martes, 11 de abril de 2017

US companies now have £1.6 trillion stashed in tax havens and Trump's plans will make matters worse, Oxfam claims

President's plans to slash taxes for corporations and impose a border tax will help big firms and harm average consumers, charity says

Ben Chapman

Donald Trump has promised to crack down on US companies that hold profits overseas Getty

The 50 biggest US companies stashed another $200bn of profits in offshore tax havens in 2015 alone, taking the total to approximately $1.6 trillion, according to new analysis.

Donald Trump’s plans to slash taxes for corporations and wealthy individuals and impose a border tax will harm average consumers further, Oxfam said in a report published on Tuesday.

The 50 largest companies disclosed use of 1,751 subsidiaries in countries classed as tax havens by the OECD and the US National Bureau of Economic Research, an increase of 143 on a year earlier, the charity found. The true number may be far higher as only “significant” subsidiaries have to be disclosed.

Big multinationals such as Google, Amazon and Apple have come under fire for routing sales through countries such as Bermuda, Ireland and Luxembourg, which offer them low tax rates. While this is legal, critics say it does not reflect where the firms actually do business.

The top rate of US corporate tax is 35 per cent - one of the highest rates in the world, incentivising many companies to hold billions offshore. Mr Trump has pledged to reduce this to 15 per cent and a one-off rate of 10 per cent for money currently held abroad.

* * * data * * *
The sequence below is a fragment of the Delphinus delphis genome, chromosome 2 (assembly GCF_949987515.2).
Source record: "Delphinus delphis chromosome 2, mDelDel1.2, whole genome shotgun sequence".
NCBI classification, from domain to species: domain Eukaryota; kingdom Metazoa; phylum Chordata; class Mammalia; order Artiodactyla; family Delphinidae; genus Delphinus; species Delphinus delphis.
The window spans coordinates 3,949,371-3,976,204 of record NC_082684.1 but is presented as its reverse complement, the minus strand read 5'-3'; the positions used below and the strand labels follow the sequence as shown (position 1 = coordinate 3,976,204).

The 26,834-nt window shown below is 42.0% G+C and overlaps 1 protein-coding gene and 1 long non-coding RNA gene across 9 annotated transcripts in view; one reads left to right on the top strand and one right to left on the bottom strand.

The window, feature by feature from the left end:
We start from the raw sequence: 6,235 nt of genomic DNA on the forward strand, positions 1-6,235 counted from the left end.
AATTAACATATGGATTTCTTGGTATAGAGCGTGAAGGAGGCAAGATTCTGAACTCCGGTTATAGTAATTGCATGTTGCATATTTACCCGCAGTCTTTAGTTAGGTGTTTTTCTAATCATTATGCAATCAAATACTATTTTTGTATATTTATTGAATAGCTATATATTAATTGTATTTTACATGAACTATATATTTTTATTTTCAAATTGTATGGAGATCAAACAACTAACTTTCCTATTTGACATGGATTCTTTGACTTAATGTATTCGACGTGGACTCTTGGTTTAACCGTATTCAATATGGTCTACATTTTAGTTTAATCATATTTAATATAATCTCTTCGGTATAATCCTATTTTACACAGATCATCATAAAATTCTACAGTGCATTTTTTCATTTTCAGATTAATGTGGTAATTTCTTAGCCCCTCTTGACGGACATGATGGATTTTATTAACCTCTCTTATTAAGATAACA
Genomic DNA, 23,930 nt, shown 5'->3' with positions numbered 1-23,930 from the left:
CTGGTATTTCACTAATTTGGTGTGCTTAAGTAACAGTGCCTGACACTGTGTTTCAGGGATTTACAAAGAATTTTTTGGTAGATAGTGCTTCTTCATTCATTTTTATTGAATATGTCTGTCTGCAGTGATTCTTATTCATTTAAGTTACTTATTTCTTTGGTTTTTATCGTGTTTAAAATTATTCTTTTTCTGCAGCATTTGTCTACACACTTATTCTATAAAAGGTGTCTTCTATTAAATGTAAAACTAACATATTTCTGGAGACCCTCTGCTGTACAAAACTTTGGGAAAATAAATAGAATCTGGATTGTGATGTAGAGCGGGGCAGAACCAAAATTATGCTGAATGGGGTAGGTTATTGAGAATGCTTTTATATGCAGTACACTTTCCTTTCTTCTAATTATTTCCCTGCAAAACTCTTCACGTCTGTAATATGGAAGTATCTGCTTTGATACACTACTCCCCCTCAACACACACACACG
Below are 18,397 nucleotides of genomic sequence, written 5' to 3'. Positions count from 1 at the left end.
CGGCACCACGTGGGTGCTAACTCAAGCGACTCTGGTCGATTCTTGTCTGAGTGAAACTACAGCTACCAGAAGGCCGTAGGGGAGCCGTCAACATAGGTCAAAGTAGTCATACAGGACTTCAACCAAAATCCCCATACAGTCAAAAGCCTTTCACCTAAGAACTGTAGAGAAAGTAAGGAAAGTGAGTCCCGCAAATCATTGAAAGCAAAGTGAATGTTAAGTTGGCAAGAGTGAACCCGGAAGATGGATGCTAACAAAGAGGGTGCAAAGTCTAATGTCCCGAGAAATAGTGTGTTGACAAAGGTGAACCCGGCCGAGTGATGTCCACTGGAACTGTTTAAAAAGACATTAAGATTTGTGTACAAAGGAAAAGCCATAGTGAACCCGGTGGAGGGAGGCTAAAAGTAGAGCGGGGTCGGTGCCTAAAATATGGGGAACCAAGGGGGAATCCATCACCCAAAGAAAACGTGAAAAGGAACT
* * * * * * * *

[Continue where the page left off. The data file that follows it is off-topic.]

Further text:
That will hand a $328bn tax break to the 50 biggest companies, with Apple, Pfizer and Microsoft the biggest gainers, accounting for 40 per cent of the total, Oxfam estimated.

While some have welcomed the move as a sensible way to bring profits of US companies back to the country, Oxfam warns that it risks accelerating a race to the bottom that will harm consumers in America as well as the world’s poor as global tax rates plummet.

The average statutory corporate tax rate for the G20 group of leading economies fell from 40 per cent in 1990 to 28.7 per cent in 2015. The UK has already cut its rate from 30 per cent in 2008 to a planned 17 per cent in 2020.

The President has also put forward plans for a border adjustment tax, which could, in effect impose up to a 20 per cent tariff on imports. Oxfam said companies would still be able to game the system and its main outcome would be to increase prices of imported goods, hurting the poor in America, and in countries that rely on exporting to the US.

Proponents say it will cause a sharp rise in the value of the dollar which will offset any rise in import costs.

Oxfam’s Head of Inequality Ana Arendar said: “These companies have deepened their use of tax havens and increased efforts to build influence to push for even greater tax breaks than they already have. “Corporate tax dodgers cheat the US out of approximately $135 billion in unpaid tax revenues every year and poor countries out of an estimated $100 billion annually.”

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